We have so many experiences every day. So what is so important about them? And, why should you care about what others experience? 3 reasons will explain why.

I’ve had this topic of experience on my mind after dining at one of my favorite restaurants recently. I thought about why I keep coming back. The answer came down to repeated positive experience.

But who created those positive experiences? Was it one person or multiple people? Has every experience been positive?

Do the principles that control why we decide to keep eating at the same places also control why we hangout with some people and not with others? The more I think about experience, the more I discover how vitally important it is for us at home, at work, and in life.

These 3 important reasons can help you no matter if you’re trying to raise your children, sell a product, or even get a date.

1. People talk

You may be saying, “um, duh!!” However, think about what all great businesses have working for them — positive word-of-mouth advertising. People talking positive about you, your product, or your business is advertising that you always want but can’t ever buy. Think about a new restaurant opening. They usually put in the greatest effort to make good impressions on the first week of customers so that they create a positive buzz.

Let’s bring this from a broad, business level to a more specific, personal level. If you’re in sales, companies that buy your type of product will talk to each other. While they may discuss the merit of your product, the real discussion will be about YOU.

They’ll talk about whether you can be trusted, if you’re friendly, or if you dress appropriately. By the way, these will be some of the same things if you’re trying to make a friend or get a date (especially that all important second date).

Just remember this, you’re never just talking to one person… you’re talking to every person they know.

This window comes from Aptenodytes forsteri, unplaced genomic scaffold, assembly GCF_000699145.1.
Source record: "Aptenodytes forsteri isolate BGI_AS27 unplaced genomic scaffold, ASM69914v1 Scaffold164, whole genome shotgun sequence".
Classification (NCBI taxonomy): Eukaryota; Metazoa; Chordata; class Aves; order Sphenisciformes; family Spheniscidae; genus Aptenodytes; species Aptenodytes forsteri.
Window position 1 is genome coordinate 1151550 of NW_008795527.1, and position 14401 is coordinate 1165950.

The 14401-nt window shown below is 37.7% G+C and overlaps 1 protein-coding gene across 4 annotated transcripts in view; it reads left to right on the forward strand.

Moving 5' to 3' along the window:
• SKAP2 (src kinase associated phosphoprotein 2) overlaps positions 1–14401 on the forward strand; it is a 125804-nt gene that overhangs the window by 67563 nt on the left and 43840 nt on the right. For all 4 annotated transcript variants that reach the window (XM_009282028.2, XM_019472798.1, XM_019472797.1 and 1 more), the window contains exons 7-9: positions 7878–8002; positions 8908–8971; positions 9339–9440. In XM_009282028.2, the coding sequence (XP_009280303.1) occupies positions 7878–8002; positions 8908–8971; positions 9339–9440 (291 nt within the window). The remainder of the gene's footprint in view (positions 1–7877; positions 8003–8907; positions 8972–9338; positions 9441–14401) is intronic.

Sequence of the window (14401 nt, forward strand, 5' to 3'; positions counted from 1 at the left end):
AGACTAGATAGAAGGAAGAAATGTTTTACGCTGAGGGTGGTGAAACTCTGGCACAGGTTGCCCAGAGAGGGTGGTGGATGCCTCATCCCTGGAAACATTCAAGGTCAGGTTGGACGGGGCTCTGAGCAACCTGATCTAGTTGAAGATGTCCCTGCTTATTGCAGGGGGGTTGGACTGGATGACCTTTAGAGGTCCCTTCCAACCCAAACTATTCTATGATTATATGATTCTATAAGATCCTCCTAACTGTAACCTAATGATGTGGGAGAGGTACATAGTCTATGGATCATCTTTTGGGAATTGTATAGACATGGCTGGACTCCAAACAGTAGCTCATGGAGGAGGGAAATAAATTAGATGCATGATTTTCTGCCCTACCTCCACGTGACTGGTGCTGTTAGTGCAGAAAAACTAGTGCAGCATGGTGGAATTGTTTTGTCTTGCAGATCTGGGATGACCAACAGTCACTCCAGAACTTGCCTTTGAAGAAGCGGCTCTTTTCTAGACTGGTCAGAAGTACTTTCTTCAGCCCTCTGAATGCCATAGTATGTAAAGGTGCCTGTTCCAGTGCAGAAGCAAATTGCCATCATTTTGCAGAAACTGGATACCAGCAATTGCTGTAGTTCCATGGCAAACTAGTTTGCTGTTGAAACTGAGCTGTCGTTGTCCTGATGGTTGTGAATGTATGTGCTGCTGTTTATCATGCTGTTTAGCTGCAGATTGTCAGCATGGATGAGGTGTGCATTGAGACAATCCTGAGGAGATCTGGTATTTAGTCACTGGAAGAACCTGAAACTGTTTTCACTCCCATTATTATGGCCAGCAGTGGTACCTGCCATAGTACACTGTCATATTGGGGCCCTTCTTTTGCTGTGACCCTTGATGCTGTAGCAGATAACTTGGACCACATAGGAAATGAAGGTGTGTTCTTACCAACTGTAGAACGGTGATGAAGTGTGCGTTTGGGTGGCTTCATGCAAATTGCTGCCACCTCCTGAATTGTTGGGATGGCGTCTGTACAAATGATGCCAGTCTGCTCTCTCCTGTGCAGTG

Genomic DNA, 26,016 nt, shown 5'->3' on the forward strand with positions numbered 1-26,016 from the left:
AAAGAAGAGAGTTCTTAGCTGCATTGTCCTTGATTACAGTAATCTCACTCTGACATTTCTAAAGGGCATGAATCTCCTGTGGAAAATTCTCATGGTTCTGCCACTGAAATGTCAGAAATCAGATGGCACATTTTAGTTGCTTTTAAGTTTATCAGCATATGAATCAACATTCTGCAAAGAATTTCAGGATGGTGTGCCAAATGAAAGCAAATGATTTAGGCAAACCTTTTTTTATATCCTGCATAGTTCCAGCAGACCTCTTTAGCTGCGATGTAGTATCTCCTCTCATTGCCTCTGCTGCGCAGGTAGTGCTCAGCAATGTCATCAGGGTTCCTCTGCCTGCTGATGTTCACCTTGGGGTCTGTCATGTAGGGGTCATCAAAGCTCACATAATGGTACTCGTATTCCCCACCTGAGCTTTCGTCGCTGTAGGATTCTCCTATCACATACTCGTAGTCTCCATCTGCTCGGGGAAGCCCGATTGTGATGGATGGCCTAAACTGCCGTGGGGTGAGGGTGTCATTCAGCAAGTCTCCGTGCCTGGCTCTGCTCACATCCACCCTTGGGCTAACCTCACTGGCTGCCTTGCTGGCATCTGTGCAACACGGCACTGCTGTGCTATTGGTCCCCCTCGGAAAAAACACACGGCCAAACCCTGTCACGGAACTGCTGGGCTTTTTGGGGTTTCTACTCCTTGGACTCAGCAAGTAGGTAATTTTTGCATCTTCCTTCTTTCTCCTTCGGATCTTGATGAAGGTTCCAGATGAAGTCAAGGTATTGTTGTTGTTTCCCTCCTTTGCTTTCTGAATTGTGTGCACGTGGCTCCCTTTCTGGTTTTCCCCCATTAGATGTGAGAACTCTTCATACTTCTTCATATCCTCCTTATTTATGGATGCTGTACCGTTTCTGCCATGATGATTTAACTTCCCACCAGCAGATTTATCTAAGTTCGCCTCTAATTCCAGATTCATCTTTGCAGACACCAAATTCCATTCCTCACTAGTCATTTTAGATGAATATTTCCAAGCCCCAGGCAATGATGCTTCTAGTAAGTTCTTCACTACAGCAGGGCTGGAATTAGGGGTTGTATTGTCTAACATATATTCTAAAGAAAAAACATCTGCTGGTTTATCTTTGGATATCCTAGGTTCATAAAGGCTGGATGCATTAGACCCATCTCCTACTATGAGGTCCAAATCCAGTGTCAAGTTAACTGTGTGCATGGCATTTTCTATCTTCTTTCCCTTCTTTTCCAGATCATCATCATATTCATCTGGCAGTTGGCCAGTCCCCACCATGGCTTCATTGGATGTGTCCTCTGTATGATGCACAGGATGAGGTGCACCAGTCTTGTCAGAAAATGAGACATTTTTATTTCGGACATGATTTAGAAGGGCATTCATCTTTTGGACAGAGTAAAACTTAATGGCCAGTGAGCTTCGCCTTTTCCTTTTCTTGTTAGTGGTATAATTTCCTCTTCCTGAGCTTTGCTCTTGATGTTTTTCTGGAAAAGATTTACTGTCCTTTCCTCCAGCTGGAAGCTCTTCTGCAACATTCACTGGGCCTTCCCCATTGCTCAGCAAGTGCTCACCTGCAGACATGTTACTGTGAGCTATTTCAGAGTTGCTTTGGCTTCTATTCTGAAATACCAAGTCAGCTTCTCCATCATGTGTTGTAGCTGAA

2. It affects future decisions

Whatever someone’s last experience with you was, is what will likely influence their decision about the next opportunity they have to interact with you. This is never more important than someone’s first experience with you. To quote the old saying, “You never get a second chance to make a first impression”.

(For tips on creating a great first impression check out this post: Do You S.E.E. Yourself in Sales?: 3 Tips to A Better First Impression)

3. It creates assumptions

Let’s take a first time church attendee. What if someone, brand new to the church, walks through the front doors and receives a lackluster greeting by the volunteers. Then they sit through the service and afterwards are not approached by any of the members of the church. The new person leaves with a small handful of negative experiences.

What do you think they will say about that church? Anything positive? Not likely.

Are they right to do that? Maybe. Maybe not.

They may not have had the opportunity to meet the church members that are very friendly and would help introduce them to other friendly people. This could be because they attended when those people were on vacation or were simply caught up in conversations with members that haven’t attended in a long time.

So, they formed an assumption about the church based on the interaction with a few. It happens. All the time.

I forget who said this but it holds true, “people do not care what your title is or who you are. Everyone equally represents your business or organization.” This means front door greeters at a church and administrative assistants that answer phones hold the same representative value as the senior pastor or the CEO of the company.

So, don’t just have a family fun night or a date night. Instead, have a family fun experience or a date experience!

Don’t just have your team members give excellent customer service. Instead, have them give an excellent customer experience!

Don’t just sell a product. Sell an experience!

[reminder]Think of a time when were you the recipient of an excellent experience. What made it special?[/reminder]

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